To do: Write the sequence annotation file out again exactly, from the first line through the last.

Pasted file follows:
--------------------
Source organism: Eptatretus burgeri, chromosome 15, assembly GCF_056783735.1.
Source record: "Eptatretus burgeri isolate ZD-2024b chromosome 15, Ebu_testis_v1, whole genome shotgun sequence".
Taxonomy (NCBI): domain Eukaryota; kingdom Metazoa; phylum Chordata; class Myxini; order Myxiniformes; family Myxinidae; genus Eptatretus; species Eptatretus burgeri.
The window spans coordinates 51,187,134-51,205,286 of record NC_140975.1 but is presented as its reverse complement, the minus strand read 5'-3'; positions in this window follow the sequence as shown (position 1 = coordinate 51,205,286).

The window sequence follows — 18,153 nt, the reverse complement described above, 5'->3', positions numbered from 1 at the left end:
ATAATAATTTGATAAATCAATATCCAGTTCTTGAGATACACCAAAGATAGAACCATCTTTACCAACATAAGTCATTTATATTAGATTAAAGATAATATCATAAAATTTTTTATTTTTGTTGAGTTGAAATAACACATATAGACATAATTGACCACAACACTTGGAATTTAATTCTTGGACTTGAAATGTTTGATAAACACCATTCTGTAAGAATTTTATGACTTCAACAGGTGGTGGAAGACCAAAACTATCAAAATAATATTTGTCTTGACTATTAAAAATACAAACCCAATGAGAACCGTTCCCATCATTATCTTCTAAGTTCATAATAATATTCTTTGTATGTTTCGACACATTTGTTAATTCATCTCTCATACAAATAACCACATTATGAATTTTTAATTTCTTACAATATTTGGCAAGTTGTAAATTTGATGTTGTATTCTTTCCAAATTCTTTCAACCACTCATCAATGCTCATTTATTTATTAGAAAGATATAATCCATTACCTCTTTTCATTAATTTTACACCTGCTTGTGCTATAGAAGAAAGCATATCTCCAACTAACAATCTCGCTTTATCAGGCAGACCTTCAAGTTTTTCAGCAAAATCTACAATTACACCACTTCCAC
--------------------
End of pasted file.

Source organism: Eptatretus burgeri, chromosome 15, assembly GCF_056783735.1.
Source record: "Eptatretus burgeri isolate ZD-2024b chromosome 15, Ebu_testis_v1, whole genome shotgun sequence".
Taxonomy (NCBI): domain Eukaryota; kingdom Metazoa; phylum Chordata; class Myxini; order Myxiniformes; family Myxinidae; genus Eptatretus; species Eptatretus burgeri.
The window spans coordinates 51,187,134-51,205,286 of record NC_140975.1 but is presented as its reverse complement, the minus strand read 5'-3'; positions in this window follow the sequence as shown (position 1 = coordinate 51,205,286).

The window sequence follows — 18,153 nt, the reverse complement described above, 5'->3', positions numbered from 1 at the left end:
ATAATAATTTGATAAATCAATATCCAGTTCTTGAGATACACCAAAGATAGAACCATCTTTACCAACATAAGTCATTTATATTAGATTAAAGATAATATCATAAAATTTTTTATTTTTGTTGAGTTGAAATAACACATATAGACATAATTGACCACAACACTTGGAATTTAATTCTTGGACTTGAAATGTTTGATAAACACCATTCTGTAAGAATTTTATGACTTCAACAGGTGGTGGAAGACCAAAACTATCAAAATAATATTTGTCTTGACTATTAAAAATACAAACCCAATGAGAACCGTTCCCATCATTATCTTCTAAGTTCATAATAATATTCTTTGTATGTTTCGACACATTTGTTAATTCATCTCTCATACAAATAACCACATTATGAATTTTTAATTTCTTACAATATTTGGCAAGTTGTAAATTTGATGTTGTATTCTTTCCAAATTCTTTCAACCACTCATCAATGCTCATTTATTTATTAGAAAGATATAATCCATTACCTCTTTTCATTAATTTTACACCTGCTTGTGCTATAGAAGAAAGCATATCTCCAACTAACAATCTCGCTTTATCAGGCAGACCTTCAAGTTTTTCAGCAAAATCTACAATTACACCACTTCCAC